While the expression “son of Abraham” was often used to indicate that a male Jew was recognized as bound by covenant to God, women had never been called “daughters of Abraham.” With this title, Jesus recognizes this woman as having equal worth. In John 4:4-42, Jesus ignores two codes of behavior. He initiates a conversation with a foreigner, a Samaritan. In addition, this foreigner is also a woman. Her surprise is included in the narrative: “How can you, a Jew, ask me, a Samaritan woman, for a drink?” (John 4:9).
Jesus not only speaks with her but also enters into a prolonged dialogue, a dialogue which recognizes and honors her thirst for religious truth. Ultimately, he reveals his identity as the Messiah. When his disciples return, they are clearly uneasy with Jesus’ behavior. John includes the questions they are afraid to verbalize: “What are you looking for? Why are you talking with her?” (John 4:27).
The Gospel writer does not hesitate to conclude the story with a comment that, although in Jewish thought a woman’s testimony was not trustworthy, here the Samaritan woman’s excited words are heard and acted upon. “Many of the Samaritans of that town began to believe in him because of the word of the woman who testified” on his behalf (John 4:39).
Respect and Compassion
Second, Jesus refuses to view women as unclean or especially deserving of punishment. Women who were menstruating or persons who had any flow of blood were considered ritually unclean. In this condition, women were not allowed to participate in most religious rituals. Anything or anyone she touched was deemed unclean.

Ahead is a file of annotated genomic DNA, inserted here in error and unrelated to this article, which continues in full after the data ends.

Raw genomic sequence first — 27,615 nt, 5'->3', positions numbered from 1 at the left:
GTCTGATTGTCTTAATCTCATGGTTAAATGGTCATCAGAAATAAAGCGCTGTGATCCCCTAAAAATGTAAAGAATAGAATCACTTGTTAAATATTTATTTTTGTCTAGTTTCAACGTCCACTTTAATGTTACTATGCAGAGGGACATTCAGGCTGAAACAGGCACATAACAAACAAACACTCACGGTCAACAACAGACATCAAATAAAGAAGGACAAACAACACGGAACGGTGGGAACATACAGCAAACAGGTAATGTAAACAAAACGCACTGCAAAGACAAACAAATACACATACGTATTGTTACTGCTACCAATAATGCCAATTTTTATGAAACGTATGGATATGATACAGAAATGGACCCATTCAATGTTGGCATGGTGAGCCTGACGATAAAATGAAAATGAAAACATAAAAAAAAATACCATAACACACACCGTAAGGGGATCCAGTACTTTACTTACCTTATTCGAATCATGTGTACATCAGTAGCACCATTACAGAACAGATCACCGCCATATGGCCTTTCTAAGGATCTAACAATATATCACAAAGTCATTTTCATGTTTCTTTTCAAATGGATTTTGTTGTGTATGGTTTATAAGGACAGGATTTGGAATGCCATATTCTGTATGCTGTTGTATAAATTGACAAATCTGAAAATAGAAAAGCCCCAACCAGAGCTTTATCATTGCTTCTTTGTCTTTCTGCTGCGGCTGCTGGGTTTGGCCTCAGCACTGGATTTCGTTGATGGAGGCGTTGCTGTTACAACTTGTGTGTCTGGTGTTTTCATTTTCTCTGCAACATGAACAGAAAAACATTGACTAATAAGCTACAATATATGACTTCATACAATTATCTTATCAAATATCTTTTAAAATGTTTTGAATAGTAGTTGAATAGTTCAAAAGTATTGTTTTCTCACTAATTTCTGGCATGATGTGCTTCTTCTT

The most dramatic story concerning a woman in this state is the account of the woman who had a flow of blood for 12 years (Luke 8:43-48). Luke emphasizes Jesus’ compassion for the woman by the way he situates the story.
Chapter 8 features Jairus, an official of the synagogue, coming to Jesus to beg him to cure his daughter. While they are on the way, this frightened, suffering woman, who has been ill and consequently isolated for years, touches his cloak. Jesus turns his attention from the synagogue official to the woman. He wants to know who touched his garment. By religious norms, the woman’s touch—even of his cloak—rendered Jesus unclean.
If the woman expects him to be angry with her for approaching, she is greatly surprised. He says nothing of her ritual impurity, but instead addresses her as “Daughter,” says that her faith has saved her and tells her to go in peace (8:48).
Jesus recognizes the dignity of women in situations that seem by ritual law to demand judgment, for example, the sinful woman who anoints Jesus (Luke 7:36-50) and that of the woman caught in adultery (John 8:3-11).
In both cases he sees the person as someone deserving compassion. In Luke’s narrative of the anointing woman, after Jesus is touched and anointed by a woman who is a recognized sinner, we hear the expected reaction from Simon, his host. This prominent religious leader, a Pharisee, is dismayed and says, “If this man were a prophet, he would know who and what sort of woman this is who is touching him, that she is a sinner” (Luke 8:39).